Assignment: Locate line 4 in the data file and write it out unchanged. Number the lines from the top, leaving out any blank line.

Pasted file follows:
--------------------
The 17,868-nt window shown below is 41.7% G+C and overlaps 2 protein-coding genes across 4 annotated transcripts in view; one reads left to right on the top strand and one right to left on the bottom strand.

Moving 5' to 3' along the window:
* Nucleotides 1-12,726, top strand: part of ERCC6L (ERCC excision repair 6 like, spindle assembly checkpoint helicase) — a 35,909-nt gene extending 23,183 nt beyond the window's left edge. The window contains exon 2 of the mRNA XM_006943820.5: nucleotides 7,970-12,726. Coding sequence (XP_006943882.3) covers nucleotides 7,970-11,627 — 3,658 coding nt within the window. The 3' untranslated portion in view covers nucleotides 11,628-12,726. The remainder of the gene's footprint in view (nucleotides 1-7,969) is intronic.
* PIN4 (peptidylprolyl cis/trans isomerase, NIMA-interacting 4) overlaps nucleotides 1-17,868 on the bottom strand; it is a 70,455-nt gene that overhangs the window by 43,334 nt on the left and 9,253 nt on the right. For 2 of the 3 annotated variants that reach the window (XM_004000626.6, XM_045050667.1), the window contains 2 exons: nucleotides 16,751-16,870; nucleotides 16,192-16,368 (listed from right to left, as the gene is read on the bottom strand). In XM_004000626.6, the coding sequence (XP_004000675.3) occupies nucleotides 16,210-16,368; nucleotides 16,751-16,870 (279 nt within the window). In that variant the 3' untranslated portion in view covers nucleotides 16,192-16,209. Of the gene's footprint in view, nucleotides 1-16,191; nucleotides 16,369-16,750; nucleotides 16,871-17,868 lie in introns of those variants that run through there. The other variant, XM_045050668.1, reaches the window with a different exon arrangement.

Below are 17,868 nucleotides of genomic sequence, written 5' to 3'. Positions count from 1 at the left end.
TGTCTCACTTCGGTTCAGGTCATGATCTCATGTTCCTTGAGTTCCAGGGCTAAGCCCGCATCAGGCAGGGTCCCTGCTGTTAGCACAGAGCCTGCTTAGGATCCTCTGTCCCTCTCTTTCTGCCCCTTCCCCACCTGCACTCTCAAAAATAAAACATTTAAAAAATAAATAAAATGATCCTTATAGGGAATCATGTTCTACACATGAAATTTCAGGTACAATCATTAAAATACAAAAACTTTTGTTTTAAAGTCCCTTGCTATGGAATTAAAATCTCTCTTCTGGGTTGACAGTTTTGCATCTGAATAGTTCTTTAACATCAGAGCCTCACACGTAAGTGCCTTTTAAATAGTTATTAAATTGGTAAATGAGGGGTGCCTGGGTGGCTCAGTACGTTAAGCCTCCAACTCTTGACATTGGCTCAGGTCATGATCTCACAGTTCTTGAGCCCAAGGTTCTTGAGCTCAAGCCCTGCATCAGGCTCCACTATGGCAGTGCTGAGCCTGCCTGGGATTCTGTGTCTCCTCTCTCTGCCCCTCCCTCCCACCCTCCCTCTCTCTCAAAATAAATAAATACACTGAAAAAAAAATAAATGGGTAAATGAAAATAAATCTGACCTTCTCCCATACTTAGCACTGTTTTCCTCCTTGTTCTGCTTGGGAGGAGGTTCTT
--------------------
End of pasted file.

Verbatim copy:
* PIN4 (peptidylprolyl cis/trans isomerase, NIMA-interacting 4) overlaps nucleotides 1-17,868 on the bottom strand; it is a 70,455-nt gene that overhangs the window by 43,334 nt on the left and 9,253 nt on the right. For 2 of the 3 annotated variants that reach the window (XM_004000626.6, XM_045050667.1), the window contains 2 exons: nucleotides 16,751-16,870; nucleotides 16,192-16,368 (listed from right to left, as the gene is read on the bottom strand). In XM_004000626.6, the coding sequence (XP_004000675.3) occupies nucleotides 16,210-16,368; nucleotides 16,751-16,870 (279 nt within the window). In that variant the 3' untranslated portion in view covers nucleotides 16,192-16,209. Of the gene's footprint in view, nucleotides 1-16,191; nucleotides 16,369-16,750; nucleotides 16,871-17,868 lie in introns of those variants that run through there. The other variant, XM_045050668.1, reaches the window with a different exon arrangement.